Today I have a tutorial to show you how to take out excess fabric in the back thigh of the Lisbeth Pants. I am using Lisbeth pants as an example, but if you are having similar issues with other pant patterns, this tutorial will help as well.
A couple of things before we jump into the details. I wanted to remind you that just like with Ready-To-Wear clothing a pattern may not fit you perfectly out of the envelope. Different brands use different fit models and draft for various bodies. Anna-Zoe patterns are drafted with more of a bigger booty and thicker thigh in mind. So someone with a more slender body is likely to experience some fit issues.
I also want to thank my amazing testers and this particular tester who agreed for me to feature her fitting issues in this blog post. I opted not to use her photographs and instead created illustrations highlighting the issues I saw. I think this will both preserve anonymity and make the fitting issues a bit clearer. Thank you!
The illustration above shows the fit issues that the pants presented when made for the first time. Originally we thought that a flat bum adjustment was needed, but after looking at the photos of the tester in leggings and comparing them to the photos with pants on I thought that the flat bum was not the issue.
It is so beneficial to know what your body (or the body you are trying to fit) looks like! For this reason I always ask for photos of the person wearing leggings so that I can see the true shape we are trying to fit.
In the image above I drew the outline of the bottom half of the body (while the tester was wearing leggings) and put the outline of the pants on top. My conclusion was that the pattern had too much room in the thigh to fit properly. And it makes sense, my patterns are drafted with me as a “fit model” and I do usually have thicker thighs that I have to adjust for on all the other patterns.
1. Pin out the excess fabric
There is too much fabric right under the bum and this is what we will need to take out. If this is your issue too, then start by trying to pin some excess fabric vertically. It will be hard to do by yourself, but it does not need to be perfect, you just need a rough estimate of how much you need to take out.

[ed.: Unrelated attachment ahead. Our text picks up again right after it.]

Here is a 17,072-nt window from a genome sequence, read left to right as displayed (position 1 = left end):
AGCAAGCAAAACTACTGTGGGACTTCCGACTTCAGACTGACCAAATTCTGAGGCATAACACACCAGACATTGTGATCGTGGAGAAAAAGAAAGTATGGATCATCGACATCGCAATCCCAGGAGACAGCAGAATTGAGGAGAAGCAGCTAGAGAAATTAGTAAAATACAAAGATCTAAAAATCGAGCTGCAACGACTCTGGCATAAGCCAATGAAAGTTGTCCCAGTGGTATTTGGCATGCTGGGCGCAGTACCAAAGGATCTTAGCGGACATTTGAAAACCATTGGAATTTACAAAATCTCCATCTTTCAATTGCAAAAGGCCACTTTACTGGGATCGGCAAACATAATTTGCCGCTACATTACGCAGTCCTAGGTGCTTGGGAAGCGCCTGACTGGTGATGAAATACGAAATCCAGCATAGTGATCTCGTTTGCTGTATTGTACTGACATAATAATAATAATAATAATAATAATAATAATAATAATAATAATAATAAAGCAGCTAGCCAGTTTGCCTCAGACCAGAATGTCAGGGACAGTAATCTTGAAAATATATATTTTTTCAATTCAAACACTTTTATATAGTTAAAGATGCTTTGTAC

Doing this may also help bring the side seam a little bit more backward, as it also seemed to lean to the front in the fit photo/illustration.
2. Measure the pinned fabric
Measure the amount you pinned out – you can measure just one side since we would have to divide the total amount by 2 anyways.
3. Draw in seam lines
On your pattern pieces, draw in the seam lines. The seam allowances on the Lisbeth pants are ½” (1.3 cm), and the hem allowance is 1 5/8″ (4.2 cm), although is it not necessary to draw in the hem allowance and you can skip it.
3. Draw a horizontal line through the crotch curve
An easy way to make sure this line is horizontal is to make sure it is perpendicular to the grainline on your pattern.
Since the pattern fits above the waist, all the changes will be done below this line.
4. Draw in six adjustment lines
The placement of lines does not need to be precise, just do your best to mimic the illustration.
The two vertical lines (1 and 2) will run along the sides of the pant and will angle to blend with the stitching line on the inseam and side seam right around the horizontal crotch line you drew.
The four horizontal lines (3, 4, 5, and 6) will go out from the green vertical lines to the edges of the pattern. Two (lines 3 and 4) will be located around the knee area, and the other two (lines 5 and 6) around the ankle.
Don’t worry too much about the placement of these lines, a guesstimate is okay.
5. Cut through the lines
Start with the two vertical lines (1 and 2). Cut all the way up to where the line intersects with the seam line and stop. Then cut from the outside towards the pattern stopping at the seam line as well. This will create a hinge on which the pattern pieces can be rotated without changing the seam line length.
Repeat for the horizontal knee lines (3 and 4), but do not cut lines 5 and 6 yet.
6. Draw in more adjustment lines
Around mid-thigh measure out the distance from the edges of the vertical lines (1 and 2) equal to the amount you estimated to take out from your back thigh. I find it helpful to draw a little line, shown in red:
The ones in the illustration above are quite long, but they are just guides to help you move the pattern around.
7. Move the pattern piece
Next, start moving the side pieces of the pattern in towards the red lines you just drew.
Once you are happy with the alignment, tape them down. I like to use small pieces of tape here in case I need to re-adjust anything. I will add more tape in the end, once I am happy with how the rest of the adjustment went.
Use hinges along lines 3 and 4 to move the lower pattern piece back. You can stop here and just tape everything out when you are happy if you think you can take some ease out through the calf as well.
The illustration below shows the ease, in yellow, you will lose in the calf if you just tape every thing down now and call t a day:
8. This is cool, but I need my calf ease back
If you don’t want to lose any ease in the cuff, cut through lines 5 and 6 creating hinges at the stitching lines.
Using hinges in lines 3-6, move in the middle part of the pattern a little bit and move out the lower part until it meets the original green lines. This will take out the extra fabric above the calf while keeping the calf the same.
9. Add length back in
Note that this adjustment will slightly decrease the length of the pant leg, so make sure to add it back in.
That’s it! This adjustment is a little bit more involved and seems intimidating at first, but it really is not. I hope this help with fitting your Lisbeth and other pants. Let me know if you have any questions!
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